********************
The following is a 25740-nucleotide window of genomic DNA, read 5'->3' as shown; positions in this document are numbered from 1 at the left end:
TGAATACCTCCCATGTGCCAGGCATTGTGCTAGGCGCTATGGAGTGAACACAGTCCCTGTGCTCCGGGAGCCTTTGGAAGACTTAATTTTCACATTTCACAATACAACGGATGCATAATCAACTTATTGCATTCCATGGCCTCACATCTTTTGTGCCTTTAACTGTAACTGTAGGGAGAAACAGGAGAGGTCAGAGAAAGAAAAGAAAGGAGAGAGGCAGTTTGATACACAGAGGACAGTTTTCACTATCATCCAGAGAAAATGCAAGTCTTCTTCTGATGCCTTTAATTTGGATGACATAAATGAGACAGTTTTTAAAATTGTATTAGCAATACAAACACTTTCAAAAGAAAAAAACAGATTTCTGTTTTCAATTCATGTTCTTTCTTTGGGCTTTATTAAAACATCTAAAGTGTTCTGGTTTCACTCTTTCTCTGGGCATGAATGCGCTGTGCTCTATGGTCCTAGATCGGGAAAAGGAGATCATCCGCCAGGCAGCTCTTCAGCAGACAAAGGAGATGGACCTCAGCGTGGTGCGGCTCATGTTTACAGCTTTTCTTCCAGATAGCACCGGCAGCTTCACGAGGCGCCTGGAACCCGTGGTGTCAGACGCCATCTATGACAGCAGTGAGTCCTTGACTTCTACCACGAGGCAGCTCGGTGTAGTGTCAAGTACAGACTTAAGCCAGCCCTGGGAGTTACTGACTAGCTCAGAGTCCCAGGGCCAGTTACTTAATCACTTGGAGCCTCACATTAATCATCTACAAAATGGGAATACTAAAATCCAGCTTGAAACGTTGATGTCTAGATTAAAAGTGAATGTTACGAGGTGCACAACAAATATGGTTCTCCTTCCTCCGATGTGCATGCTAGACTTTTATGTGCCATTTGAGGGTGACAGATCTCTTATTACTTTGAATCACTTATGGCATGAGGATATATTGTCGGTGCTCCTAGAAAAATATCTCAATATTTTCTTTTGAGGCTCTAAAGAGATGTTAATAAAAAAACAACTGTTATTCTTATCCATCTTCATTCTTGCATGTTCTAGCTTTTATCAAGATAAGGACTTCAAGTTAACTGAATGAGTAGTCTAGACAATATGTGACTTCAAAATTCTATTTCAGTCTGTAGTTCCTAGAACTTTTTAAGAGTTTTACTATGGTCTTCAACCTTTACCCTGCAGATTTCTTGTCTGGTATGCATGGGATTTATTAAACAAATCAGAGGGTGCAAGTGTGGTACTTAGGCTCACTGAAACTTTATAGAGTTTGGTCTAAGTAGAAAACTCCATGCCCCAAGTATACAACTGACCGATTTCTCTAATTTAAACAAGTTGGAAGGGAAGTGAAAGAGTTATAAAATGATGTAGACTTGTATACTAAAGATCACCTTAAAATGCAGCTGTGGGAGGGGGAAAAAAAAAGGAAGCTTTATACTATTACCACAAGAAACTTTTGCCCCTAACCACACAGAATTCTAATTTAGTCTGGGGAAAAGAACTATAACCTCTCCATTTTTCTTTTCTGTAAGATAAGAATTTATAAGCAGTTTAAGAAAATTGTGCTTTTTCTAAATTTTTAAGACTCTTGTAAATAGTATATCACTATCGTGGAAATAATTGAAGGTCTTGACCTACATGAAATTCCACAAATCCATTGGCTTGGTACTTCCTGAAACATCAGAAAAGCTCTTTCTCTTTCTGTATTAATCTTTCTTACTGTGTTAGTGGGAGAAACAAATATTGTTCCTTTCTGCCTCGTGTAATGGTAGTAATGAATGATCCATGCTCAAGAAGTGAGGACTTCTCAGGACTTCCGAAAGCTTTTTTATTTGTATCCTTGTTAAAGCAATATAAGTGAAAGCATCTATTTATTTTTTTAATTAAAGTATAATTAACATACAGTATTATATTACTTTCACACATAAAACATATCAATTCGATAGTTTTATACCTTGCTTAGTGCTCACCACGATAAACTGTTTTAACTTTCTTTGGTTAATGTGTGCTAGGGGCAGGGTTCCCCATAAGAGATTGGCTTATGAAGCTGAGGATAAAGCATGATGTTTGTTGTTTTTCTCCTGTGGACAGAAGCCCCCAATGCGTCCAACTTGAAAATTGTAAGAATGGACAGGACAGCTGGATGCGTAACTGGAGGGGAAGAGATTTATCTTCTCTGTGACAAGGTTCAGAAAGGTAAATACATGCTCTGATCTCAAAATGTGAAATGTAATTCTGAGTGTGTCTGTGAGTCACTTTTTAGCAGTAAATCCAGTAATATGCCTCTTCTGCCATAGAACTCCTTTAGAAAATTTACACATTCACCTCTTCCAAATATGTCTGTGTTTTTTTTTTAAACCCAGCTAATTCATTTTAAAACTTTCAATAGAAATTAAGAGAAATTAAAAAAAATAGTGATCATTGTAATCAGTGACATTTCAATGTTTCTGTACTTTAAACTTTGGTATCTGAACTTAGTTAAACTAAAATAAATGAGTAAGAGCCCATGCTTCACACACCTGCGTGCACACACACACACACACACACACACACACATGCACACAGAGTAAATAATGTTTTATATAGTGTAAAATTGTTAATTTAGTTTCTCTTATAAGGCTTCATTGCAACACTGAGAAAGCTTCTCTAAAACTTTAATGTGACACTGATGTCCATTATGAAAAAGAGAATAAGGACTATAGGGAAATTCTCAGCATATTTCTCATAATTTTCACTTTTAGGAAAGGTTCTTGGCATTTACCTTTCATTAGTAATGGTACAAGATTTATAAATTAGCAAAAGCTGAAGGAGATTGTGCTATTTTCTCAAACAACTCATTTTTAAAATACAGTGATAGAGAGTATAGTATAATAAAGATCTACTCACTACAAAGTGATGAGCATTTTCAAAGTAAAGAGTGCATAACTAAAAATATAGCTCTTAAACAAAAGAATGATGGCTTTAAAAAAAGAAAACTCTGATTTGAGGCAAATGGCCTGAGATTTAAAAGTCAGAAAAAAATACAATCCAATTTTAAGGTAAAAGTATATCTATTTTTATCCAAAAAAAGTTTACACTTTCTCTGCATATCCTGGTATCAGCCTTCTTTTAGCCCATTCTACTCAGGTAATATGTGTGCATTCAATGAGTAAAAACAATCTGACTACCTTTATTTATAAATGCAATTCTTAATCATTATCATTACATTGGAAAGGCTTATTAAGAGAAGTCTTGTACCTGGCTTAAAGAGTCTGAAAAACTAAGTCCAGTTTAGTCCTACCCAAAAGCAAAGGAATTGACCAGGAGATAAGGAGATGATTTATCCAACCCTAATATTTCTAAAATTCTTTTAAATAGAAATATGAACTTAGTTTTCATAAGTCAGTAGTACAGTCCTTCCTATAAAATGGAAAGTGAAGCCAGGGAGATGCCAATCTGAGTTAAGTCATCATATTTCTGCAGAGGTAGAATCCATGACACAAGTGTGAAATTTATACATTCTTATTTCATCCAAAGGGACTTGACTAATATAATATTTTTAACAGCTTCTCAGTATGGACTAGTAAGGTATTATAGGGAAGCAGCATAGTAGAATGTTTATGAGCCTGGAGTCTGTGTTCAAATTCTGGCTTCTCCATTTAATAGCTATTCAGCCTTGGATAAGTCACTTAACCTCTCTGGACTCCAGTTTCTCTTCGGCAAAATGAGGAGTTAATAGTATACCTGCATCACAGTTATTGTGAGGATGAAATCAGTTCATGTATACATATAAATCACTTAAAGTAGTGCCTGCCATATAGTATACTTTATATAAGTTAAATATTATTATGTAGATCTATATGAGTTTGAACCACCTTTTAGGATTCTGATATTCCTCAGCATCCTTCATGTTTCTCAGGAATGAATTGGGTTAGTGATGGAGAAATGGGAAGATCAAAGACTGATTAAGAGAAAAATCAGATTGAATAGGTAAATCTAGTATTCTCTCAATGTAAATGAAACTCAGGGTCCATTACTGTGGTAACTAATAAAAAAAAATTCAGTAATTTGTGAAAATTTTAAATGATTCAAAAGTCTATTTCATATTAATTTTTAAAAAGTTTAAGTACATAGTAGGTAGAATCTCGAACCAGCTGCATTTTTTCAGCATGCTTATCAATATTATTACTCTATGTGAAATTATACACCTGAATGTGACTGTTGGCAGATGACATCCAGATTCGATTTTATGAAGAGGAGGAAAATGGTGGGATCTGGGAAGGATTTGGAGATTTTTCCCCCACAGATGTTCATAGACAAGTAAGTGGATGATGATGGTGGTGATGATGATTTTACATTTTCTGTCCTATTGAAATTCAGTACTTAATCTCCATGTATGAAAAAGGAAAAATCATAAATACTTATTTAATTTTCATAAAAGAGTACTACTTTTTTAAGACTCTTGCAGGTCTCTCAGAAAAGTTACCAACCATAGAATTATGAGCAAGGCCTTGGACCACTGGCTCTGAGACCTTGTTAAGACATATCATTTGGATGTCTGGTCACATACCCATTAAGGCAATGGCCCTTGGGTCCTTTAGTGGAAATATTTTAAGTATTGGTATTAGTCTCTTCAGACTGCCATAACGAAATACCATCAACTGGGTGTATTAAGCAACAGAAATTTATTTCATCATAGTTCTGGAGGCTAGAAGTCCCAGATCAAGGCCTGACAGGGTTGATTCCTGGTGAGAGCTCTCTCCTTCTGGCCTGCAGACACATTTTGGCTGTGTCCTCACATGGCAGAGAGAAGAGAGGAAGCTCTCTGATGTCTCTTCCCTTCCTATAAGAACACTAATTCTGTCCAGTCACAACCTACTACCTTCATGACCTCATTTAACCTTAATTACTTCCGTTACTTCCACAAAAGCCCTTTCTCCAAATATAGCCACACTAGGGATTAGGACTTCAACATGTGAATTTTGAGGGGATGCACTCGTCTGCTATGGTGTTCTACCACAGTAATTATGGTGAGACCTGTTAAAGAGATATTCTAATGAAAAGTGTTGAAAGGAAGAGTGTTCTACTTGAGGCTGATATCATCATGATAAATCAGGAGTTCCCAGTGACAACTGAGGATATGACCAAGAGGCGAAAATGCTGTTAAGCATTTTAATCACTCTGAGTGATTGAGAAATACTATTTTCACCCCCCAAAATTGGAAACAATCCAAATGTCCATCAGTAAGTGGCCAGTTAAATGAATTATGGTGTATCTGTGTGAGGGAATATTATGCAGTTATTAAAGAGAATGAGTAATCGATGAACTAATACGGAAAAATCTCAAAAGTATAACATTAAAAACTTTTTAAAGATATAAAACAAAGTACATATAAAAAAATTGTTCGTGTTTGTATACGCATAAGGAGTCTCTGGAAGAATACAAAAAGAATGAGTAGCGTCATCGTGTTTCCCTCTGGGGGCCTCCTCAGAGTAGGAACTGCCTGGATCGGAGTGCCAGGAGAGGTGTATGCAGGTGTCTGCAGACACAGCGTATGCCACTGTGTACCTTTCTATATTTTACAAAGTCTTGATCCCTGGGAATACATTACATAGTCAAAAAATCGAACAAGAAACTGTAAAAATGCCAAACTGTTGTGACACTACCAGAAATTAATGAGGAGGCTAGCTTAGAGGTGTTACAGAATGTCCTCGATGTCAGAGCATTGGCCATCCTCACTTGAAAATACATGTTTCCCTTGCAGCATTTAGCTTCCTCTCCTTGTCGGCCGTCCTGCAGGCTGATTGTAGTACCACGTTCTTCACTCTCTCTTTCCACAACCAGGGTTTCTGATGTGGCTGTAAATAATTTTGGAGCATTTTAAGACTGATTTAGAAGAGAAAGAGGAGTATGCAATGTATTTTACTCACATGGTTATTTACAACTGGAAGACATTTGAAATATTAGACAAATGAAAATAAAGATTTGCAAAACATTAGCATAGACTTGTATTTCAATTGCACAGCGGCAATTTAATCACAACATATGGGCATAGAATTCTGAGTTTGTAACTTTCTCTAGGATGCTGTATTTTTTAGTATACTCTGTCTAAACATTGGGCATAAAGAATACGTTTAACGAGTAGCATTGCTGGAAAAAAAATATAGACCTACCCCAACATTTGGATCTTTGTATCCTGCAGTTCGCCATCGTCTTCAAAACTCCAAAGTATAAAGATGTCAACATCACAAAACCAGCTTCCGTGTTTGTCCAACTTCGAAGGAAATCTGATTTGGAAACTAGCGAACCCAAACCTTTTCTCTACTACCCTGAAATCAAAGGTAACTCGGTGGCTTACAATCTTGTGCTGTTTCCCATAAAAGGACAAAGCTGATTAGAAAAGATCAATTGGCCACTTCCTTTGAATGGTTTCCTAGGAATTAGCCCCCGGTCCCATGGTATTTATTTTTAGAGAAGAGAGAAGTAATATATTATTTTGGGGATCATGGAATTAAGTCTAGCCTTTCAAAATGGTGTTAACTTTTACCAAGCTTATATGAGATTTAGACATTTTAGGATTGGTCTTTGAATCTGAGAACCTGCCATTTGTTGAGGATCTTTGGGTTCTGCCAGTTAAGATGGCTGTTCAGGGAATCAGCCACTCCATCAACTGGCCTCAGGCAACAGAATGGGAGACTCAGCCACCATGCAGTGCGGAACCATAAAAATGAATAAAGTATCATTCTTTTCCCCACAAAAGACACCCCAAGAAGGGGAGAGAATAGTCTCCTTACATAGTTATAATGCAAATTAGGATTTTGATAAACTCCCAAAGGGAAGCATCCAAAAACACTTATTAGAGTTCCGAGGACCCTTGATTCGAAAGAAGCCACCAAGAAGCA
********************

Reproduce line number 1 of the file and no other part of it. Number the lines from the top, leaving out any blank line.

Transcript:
The following is a 25740-nucleotide window of genomic DNA, read 5'->3' as shown; positions in this document are numbered from 1 at the left end: